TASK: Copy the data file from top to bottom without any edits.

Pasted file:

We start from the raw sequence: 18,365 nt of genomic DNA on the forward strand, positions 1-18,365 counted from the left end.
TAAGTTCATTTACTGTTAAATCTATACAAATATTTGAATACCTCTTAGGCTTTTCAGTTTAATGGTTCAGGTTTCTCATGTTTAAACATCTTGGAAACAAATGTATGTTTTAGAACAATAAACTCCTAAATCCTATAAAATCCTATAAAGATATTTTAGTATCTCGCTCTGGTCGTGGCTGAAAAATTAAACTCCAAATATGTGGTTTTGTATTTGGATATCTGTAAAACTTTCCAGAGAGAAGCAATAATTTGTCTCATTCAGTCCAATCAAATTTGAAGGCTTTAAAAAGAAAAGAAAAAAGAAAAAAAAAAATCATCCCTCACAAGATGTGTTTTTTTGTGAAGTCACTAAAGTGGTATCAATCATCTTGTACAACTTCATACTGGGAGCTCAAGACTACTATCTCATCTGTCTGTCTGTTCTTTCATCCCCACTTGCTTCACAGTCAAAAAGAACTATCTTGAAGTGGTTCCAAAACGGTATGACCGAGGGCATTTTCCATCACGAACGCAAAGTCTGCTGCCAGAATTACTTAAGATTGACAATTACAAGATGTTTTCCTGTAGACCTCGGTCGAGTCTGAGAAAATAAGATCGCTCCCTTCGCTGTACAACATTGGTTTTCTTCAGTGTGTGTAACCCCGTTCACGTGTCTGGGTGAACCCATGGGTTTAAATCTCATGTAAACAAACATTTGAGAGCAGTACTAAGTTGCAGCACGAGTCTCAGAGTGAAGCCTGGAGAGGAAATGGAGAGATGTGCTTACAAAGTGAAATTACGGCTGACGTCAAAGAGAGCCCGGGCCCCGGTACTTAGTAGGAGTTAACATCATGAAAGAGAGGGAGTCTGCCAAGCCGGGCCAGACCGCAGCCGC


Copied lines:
We start from the raw sequence: 18,365 nt of genomic DNA on the forward strand, positions 1-18,365 counted from the left end.
TAAGTTCATTTACTGTTAAATCTATACAAATATTTGAATACCTCTTAGGCTTTTCAGTTTAATGGTTCAGGTTTCTCATGTTTAAACATCTTGGAAACAAATGTATGTTTTAGAACAATAAACTCCTAAATCCTATAAAATCCTATAAAGATATTTTAGTATCTCGCTCTGGTCGTGGCTGAAAAATTAAACTCCAAATATGTGGTTTTGTATTTGGATATCTGTAAAACTTTCCAGAGAGAAGCAATAATTTGTCTCATTCAGTCCAATCAAATTTGAAGGCTTTAAAAAGAAAAGAAAAAAGAAAAAAAAAAATCATCCCTCACAAGATGTGTTTTTTTGTGAAGTCACTAAAGTGGTATCAATCATCTTGTACAACTTCATACTGGGAGCTCAAGACTACTATCTCATCTGTCTGTCTGTTCTTTCATCCCCACTTGCTTCACAGTCAAAAAGAACTATCTTGAAGTGGTTCCAAAACGGTATGACCGAGGGCATTTTCCATCACGAACGCAAAGTCTGCTGCCAGAATTACTTAAGATTGACAATTACAAGATGTTTTCCTGTAGACCTCGGTCGAGTCTGAGAAAATAAGATCGCTCCCTTCGCTGTACAACATTGGTTTTCTTCAGTGTGTGTAACCCCGTTCACGTGTCTGGGTGAACCCATGGGTTTAAATCTCATGTAAACAAACATTTGAGAGCAGTACTAAGTTGCAGCACGAGTCTCAGAGTGAAGCCTGGAGAGGAAATGGAGAGATGTGCTTACAAAGTGAAATTACGGCTGACGTCAAAGAGAGCCCGGGCCCCGGTACTTAGTAGGAGTTAACATCATGAAAGAGAGGGAGTCTGCCAAGCCGGGCCAGACCGCAGCCGC